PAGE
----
Through Oxfam’s work fighting poverty around the world, we see the devastating impact that not having basic services like clean water and healthcare can have on the world’s poorest people.
You might wonder what links poverty and corporate tax avoidance. For developing country governments, tax revenue from companies provides a significant share of the money they have available to train teachers, pay doctors and pipe clean water to people’s homes and villages. Corporate income tax makes up 8 percent of government revenue in wealthy countries – but the figure is double that in poor countries.
This is why Oxfam campaigns for action to tackle flaws in the global tax system that allow corporate tax avoidance to occur on a massive scale – costing developing countries at least $100 billion (approximate £78 billion) every year. That’s enough to educate the 124 million children around the world who can’t currently go to school, and provide healthcare that could save the lives of six million children annually.
Today, our new report looks at the tax practices of one company as an example – British multinational RB (formerly Reckitt Benckiser), the maker of products like Vanish, Durex and Dettol that are found in kitchens and bathrooms around the world. Our research suggests that RB avoided £200 million in tax globally from 2014 to 2016, including up to £60 million in developing markets. Most of these developing markets are countries where large numbers of people live in poverty, and tax revenue is desperately needed to provide public services including clean water and life-saving healthcare.
In response, RB issued a statement calling for tougher tax laws and greater transparency – urging “governments to take the necessary steps to accelerate public country-by-country reporting” and for the UK to play a leading role. These tougher requirements for financial reporting would mean that companies have to publish details about how much business they do and how much tax they pay wherever they operate. Greater transparency and scrutiny would help to prevent companies from avoiding paying their fair share in countries, both rich and poor.
Oxfam welcomes this significant move from a hugely successful and influential FTSE100 company. But we are also urging RB – and other companies – to go further and to voluntarily reveal what business they do and what taxes they pay in every country in which they operate.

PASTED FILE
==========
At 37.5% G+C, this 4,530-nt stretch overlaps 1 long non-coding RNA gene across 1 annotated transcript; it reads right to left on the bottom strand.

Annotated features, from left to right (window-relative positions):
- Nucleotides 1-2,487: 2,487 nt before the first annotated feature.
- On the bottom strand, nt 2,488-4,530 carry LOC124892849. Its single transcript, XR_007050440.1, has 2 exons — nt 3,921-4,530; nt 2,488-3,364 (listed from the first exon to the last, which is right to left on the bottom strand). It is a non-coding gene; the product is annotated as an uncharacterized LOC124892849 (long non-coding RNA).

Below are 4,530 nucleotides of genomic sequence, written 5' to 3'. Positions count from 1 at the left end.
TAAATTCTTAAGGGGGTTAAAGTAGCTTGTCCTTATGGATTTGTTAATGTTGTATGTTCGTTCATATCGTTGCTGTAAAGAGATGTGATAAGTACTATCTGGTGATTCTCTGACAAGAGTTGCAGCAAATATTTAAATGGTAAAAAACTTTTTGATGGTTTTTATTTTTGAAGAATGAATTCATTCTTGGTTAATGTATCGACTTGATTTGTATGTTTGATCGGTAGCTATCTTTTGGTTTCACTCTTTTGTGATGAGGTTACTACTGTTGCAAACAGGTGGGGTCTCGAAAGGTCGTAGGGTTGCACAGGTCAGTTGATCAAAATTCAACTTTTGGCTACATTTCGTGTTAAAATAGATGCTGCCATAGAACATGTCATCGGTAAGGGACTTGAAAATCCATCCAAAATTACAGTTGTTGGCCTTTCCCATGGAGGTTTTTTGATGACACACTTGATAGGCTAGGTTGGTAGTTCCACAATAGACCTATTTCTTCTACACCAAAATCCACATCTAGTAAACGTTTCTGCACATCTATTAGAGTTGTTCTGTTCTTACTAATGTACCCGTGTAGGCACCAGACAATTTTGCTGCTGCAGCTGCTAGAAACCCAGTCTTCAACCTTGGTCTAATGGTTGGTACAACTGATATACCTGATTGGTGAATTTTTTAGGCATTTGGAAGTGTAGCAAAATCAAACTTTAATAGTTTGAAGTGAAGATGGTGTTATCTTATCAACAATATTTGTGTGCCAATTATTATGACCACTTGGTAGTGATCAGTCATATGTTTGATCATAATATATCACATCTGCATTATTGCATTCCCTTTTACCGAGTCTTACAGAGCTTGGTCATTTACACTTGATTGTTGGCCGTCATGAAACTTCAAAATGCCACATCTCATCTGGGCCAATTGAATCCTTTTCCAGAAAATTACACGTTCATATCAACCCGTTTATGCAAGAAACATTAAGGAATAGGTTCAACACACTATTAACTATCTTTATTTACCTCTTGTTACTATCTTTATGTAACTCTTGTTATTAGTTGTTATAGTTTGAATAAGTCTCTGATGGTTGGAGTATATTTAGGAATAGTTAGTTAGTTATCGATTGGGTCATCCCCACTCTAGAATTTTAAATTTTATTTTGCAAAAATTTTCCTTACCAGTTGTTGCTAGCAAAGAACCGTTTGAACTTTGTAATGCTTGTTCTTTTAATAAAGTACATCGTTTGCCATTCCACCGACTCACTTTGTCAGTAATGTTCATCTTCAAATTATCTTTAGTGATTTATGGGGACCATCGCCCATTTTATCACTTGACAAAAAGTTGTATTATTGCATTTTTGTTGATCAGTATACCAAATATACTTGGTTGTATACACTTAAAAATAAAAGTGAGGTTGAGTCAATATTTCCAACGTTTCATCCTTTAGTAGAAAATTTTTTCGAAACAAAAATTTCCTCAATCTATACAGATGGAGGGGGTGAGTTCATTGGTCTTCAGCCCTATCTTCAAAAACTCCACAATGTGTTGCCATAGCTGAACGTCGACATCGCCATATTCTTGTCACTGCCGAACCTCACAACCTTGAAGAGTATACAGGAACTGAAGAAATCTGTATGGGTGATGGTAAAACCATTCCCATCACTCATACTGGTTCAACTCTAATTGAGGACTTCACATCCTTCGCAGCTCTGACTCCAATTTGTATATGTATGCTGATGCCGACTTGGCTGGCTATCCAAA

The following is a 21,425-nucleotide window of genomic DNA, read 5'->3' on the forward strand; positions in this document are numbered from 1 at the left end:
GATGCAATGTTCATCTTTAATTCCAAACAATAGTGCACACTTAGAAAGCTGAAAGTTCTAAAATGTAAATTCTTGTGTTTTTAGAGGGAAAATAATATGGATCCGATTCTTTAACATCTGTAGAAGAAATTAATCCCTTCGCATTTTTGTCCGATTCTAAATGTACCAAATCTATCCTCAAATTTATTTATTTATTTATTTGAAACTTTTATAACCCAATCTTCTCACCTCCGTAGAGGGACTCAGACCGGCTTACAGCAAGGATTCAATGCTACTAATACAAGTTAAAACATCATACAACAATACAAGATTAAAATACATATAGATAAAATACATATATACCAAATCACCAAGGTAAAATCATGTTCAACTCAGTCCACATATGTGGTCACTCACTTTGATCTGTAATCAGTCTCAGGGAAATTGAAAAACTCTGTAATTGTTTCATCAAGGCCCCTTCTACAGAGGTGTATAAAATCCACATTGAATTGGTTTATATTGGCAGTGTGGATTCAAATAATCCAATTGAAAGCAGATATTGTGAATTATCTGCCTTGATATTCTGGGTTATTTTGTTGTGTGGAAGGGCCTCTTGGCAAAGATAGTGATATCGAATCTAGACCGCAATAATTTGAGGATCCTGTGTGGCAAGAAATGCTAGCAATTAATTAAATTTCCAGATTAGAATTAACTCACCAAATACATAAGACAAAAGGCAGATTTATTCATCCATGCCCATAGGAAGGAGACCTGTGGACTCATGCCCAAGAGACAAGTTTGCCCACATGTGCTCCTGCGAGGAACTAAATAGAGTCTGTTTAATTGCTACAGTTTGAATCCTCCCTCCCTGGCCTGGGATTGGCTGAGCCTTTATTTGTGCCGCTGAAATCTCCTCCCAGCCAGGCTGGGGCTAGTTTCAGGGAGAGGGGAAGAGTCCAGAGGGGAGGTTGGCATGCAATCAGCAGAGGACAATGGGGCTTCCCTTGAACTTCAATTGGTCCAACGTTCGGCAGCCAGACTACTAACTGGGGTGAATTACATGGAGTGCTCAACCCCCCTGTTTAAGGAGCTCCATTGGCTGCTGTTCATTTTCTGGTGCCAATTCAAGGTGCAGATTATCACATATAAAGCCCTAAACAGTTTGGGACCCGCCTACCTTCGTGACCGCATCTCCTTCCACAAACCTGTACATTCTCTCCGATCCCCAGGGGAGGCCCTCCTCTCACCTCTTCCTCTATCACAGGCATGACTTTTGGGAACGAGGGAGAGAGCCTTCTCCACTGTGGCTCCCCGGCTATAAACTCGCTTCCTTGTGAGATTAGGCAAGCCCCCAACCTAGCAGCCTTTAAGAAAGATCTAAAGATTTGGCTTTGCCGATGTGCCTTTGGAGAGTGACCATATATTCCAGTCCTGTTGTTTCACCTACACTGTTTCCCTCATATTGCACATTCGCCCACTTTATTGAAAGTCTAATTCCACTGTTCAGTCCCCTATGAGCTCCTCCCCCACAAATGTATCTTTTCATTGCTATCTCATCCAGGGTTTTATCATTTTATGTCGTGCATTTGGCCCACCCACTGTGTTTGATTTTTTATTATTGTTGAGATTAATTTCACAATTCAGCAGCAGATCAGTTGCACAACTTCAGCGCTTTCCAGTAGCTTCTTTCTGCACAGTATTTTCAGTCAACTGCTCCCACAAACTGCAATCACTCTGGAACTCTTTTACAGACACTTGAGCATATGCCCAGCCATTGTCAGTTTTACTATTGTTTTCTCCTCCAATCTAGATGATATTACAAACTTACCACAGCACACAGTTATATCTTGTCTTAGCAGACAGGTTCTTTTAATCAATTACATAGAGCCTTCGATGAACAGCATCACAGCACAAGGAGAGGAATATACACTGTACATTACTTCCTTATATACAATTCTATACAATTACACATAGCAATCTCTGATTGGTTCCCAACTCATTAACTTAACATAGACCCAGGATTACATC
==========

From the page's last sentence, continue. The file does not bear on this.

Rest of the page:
Some companies are already opening up their books. For example, Unilever explains its tax strategy in depth and reports the amount of corporate tax it pays in each region and the largest countries where it operates, while Vodafone describes its business in each country, including what profits are earned and what taxes are paid.
The energy giant SSE, also on the FTSE100, has been voluntarily certified by the Fair Tax Mark scheme that assesses transparency and fair tax practice. The company is championing country-by-country reporting through its own behaviour as well as by supporting tougher transparency laws.
Let’s be clear. Individual companies voluntarily improving their practices is always welcome – but it is not a substitute for government regulation that would mean all companies have to up their game.
Oxfam has been pushing governments for stronger rules to require companies to reveal their tax practices. Right now these are largely invisible to many who have legitimate reasons to scrutinise them — from campaigners to investors to poorer countries’ revenue authorities. In rich countries like the UK, our own HMRC spends a lot of time, money and effort trying to claim its fair share of tax from multinationals such as tech giants. But poor countries often simply don’t have the resources to engage in lengthy legal battles, and aren’t always included in information-exchange agreements with other governments.
Right now, it seems that momentum for greater corporate tax transparency is growing. It’s a question of “when” not “if.” And the world’s poorest people need it sooner rather than later. EU legislation is moving forward. The UK government passed legislation enabling it to introduce public country-by-country reporting – now Oxfam is calling on it to implement this before the end of 2019 – unilaterally if necessary.
Country-by-country reporting is supported by a UN-supported group representing 1,380 investors managing $59 trillion, as well as a Norwegian investment group that manages the world’s largest sovereign wealth fund.
Eight out of ten people in the UK think that companies should publish what tax they pay in every country they operate and want the government to tackle tax avoidance.
So let’s not waste any more time. Oxfam is calling on companies and governments to do their bit to make tax fair and help tackle the injustice of poverty.